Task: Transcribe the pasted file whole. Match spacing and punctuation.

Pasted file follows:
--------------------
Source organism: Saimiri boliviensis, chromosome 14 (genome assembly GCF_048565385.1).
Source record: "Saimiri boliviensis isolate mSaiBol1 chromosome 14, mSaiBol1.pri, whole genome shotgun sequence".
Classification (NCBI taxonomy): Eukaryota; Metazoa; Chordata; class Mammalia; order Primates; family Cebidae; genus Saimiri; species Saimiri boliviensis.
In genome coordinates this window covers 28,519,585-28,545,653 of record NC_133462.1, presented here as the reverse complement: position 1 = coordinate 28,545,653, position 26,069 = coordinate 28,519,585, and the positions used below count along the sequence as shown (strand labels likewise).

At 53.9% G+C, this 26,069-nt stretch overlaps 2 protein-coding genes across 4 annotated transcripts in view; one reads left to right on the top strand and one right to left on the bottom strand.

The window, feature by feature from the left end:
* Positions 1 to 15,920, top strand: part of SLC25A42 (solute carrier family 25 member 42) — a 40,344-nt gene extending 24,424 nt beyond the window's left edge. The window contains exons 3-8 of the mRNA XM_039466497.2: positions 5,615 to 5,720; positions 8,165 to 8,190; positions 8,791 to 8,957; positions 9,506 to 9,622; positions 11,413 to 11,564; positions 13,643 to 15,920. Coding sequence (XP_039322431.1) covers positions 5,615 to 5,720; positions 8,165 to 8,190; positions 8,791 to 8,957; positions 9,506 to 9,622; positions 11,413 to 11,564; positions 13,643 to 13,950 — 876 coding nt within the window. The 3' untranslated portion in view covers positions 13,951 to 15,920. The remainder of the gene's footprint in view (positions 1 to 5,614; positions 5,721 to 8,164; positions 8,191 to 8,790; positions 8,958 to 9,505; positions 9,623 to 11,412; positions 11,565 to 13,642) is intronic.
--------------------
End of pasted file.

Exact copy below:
Source organism: Saimiri boliviensis, chromosome 14 (genome assembly GCF_048565385.1).
Source record: "Saimiri boliviensis isolate mSaiBol1 chromosome 14, mSaiBol1.pri, whole genome shotgun sequence".
Classification (NCBI taxonomy): Eukaryota; Metazoa; Chordata; class Mammalia; order Primates; family Cebidae; genus Saimiri; species Saimiri boliviensis.
In genome coordinates this window covers 28,519,585-28,545,653 of record NC_133462.1, presented here as the reverse complement: position 1 = coordinate 28,545,653, position 26,069 = coordinate 28,519,585, and the positions used below count along the sequence as shown (strand labels likewise).

At 53.9% G+C, this 26,069-nt stretch overlaps 2 protein-coding genes across 4 annotated transcripts in view; one reads left to right on the top strand and one right to left on the bottom strand.

The window, feature by feature from the left end:
* Positions 1 to 15,920, top strand: part of SLC25A42 (solute carrier family 25 member 42) — a 40,344-nt gene extending 24,424 nt beyond the window's left edge. The window contains exons 3-8 of the mRNA XM_039466497.2: positions 5,615 to 5,720; positions 8,165 to 8,190; positions 8,791 to 8,957; positions 9,506 to 9,622; positions 11,413 to 11,564; positions 13,643 to 15,920. Coding sequence (XP_039322431.1) covers positions 5,615 to 5,720; positions 8,165 to 8,190; positions 8,791 to 8,957; positions 9,506 to 9,622; positions 11,413 to 11,564; positions 13,643 to 13,950 — 876 coding nt within the window. The 3' untranslated portion in view covers positions 13,951 to 15,920. The remainder of the gene's footprint in view (positions 1 to 5,614; positions 5,721 to 8,164; positions 8,191 to 8,790; positions 8,958 to 9,505; positions 9,623 to 11,412; positions 11,565 to 13,642) is intronic.